Lyris -- E-mail list server for online discussion groups
Each day, our lives shift as the world of technology finds more and more ways to integrate itself into our everyday lives. Years ago, people made coffee the hard way; now we have Mr. Coffee at home and in the office. Copies of office documents were once made via carbon copy on a typewriter; now they are not even on paper but rather are a formation of ones and zeros on a disk somewhere in the IT ether.Lyris' List Manager is one of the most robust and well-known list manager servers on the market today. The features in its recently released List Manager 5.0 are vast, and its uses are almost limitless. Lyris List Manager implements the big three factors of server software (speed, usability, and security) almost flawlessly.Communication itself has also changed. It has always been customary for the human race to gather and share vast amounts of information. In the past, this job was almost strictly the purpose of libraries and trades; now, with the advent of instant global communication, it occurs anywhere an electron skips through a wire.
IT administrators witness this first hand every day, and not just by the people that use what they watch over. Like most IS professionals, I participate almost daily in some form of an e-mail mailing list. Such lists are all over the Internet, and one of the biggest players that provides the software to make it all possible is Lyris.
Lyris' List Manager is one of the most robust and well-known list manager servers on the market today. The features in its recently released List Manager 5.0 are vast, and its uses are almost limitless. Lyris List Manager implements the big three factors of server software (speed, usability, and security) almost flawlessly.
List Manager uses three database engines to store e-mail address and miscellaneous configuration data: Microsoft SQL/MSDE, PostgreSQL, and Oracle 8i/9i. Each database engine provides varying levels of security and performance depending on the platform on which it is run. List Manager itself will run on almost any major server platform in use today including, Windows NT, Solaris, FreeBSD, or Linux. Because List Manager supports an external database server, the combination of setups for it is quite large. This makes it very adaptable for whatever server environment it will be run on.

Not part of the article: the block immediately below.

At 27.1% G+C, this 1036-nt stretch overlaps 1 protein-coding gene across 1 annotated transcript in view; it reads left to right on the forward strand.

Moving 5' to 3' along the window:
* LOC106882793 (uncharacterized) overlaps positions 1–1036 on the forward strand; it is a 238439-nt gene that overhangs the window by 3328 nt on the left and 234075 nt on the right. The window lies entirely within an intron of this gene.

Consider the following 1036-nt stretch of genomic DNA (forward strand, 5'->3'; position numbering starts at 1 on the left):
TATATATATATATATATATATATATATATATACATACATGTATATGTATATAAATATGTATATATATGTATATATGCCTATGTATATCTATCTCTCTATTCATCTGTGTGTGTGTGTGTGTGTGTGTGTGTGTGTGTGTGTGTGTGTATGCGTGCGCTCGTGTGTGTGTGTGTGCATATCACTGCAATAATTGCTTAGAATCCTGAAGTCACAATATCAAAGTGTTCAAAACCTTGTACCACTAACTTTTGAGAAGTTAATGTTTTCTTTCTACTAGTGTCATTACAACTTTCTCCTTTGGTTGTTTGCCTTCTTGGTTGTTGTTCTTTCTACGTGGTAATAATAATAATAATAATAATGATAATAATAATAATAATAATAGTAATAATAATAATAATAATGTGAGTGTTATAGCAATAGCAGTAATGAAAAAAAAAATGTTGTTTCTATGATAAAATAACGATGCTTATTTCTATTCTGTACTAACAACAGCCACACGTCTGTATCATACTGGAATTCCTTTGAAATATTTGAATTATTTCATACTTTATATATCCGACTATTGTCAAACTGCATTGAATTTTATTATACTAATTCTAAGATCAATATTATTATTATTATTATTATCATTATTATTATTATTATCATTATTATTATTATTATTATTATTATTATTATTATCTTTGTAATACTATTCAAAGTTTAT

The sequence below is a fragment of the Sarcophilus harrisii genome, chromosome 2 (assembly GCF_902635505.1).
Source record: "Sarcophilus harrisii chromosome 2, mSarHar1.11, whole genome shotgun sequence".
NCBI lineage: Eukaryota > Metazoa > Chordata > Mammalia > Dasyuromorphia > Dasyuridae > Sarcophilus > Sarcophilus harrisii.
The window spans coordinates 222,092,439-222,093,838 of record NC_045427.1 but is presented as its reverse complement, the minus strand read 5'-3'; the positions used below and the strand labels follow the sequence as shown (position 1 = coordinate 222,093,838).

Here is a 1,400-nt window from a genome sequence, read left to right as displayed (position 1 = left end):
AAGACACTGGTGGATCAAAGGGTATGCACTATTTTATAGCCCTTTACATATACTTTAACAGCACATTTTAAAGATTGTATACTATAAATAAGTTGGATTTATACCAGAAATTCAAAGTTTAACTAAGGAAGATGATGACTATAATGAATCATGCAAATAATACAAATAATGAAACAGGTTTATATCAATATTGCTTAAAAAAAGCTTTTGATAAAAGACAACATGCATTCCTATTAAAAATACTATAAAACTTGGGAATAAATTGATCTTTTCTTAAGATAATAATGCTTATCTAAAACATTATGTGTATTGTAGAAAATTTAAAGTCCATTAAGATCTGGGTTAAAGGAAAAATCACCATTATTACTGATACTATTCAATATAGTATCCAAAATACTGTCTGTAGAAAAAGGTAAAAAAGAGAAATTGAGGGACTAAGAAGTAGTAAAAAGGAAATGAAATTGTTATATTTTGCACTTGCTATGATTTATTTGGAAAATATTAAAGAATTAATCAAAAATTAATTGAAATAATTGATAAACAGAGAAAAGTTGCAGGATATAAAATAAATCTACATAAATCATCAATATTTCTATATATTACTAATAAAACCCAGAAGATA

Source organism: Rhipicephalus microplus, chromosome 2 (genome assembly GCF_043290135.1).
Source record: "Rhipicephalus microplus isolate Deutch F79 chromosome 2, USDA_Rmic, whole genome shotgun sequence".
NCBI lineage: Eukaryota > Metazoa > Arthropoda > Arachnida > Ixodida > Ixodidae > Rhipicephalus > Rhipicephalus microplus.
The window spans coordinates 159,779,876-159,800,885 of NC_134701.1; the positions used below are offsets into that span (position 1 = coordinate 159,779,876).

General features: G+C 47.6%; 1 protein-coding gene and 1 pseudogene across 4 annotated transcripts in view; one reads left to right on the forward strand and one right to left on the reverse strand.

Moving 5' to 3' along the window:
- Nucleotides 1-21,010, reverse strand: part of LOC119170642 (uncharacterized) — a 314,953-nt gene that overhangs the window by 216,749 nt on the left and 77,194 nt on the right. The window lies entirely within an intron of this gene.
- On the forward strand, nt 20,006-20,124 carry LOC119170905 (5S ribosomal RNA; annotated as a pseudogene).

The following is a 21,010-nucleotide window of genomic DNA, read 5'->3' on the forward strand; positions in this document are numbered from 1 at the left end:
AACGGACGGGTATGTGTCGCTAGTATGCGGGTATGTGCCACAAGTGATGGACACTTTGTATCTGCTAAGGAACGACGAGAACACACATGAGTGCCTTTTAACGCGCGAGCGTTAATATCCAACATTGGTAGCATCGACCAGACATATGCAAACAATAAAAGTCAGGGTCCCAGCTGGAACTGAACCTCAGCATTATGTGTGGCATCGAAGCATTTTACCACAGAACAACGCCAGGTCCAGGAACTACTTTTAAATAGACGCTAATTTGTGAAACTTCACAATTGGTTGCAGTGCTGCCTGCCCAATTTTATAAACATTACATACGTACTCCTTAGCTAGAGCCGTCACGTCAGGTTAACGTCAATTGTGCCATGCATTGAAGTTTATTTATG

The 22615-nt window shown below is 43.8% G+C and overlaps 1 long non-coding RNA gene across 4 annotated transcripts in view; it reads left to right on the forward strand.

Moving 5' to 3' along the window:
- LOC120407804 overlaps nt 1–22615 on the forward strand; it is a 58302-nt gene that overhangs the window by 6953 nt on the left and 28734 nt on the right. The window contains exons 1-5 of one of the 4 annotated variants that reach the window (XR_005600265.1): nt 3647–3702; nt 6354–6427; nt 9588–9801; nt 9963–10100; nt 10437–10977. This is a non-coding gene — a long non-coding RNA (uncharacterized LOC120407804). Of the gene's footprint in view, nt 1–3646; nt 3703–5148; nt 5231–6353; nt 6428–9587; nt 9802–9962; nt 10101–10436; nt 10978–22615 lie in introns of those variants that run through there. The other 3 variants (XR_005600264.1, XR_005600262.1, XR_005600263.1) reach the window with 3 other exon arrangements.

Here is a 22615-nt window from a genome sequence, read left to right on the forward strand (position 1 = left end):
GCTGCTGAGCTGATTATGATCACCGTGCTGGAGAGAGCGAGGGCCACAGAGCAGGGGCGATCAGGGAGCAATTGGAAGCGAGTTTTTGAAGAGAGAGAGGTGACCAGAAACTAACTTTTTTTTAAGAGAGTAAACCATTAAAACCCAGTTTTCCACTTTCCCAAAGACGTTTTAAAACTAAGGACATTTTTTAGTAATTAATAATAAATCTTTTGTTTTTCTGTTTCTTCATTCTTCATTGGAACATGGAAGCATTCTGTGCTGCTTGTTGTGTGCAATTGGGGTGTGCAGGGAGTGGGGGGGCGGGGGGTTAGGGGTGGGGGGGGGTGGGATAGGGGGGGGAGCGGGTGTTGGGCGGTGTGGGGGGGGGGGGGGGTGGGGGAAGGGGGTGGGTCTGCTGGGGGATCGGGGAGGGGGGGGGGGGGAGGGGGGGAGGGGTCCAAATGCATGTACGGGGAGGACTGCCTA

Before version 5.0, List Manager used older FoxPro-format databases. List Manager now not only exists on its own in a varying degree of ways, but it has also been tested and proven that it co-exists nicely with other well-known e-mail servers such as sendmail, Exchange, and Lotus Notes.
In terms of sheer speed, List Manager can send up to 300,000 unique e-mail messages per hour (depending on the hardware it is running on, of course). That is a little more than 83 e-mail messages per second! It was also programmed to be multithreaded in the very terse, and very well-known, language of C++.
The only are where List Manager may be lacking is security, which is frequently described as the most important of the three factors mentioned above. All administrative functions are password protected, just as all software packages should handle administrative functions. To protect against security breeches in the List Manager site, it can be set to refuse connections from outside of a LAN (IP filtering). Although List Manager provides measures to prevent security breeches, in many circles it is not considered the most secure e-mail list server, due in part to its capability to run on Windows NT.
Pros: Fast; Runs on almost any platform
Cons: Not as secure as it could or should be
Version Reviewed: 5.0
Reviewed by: M.A. Dockter
Last Updated: 2/7/02
Date of Original Review: 2/7/02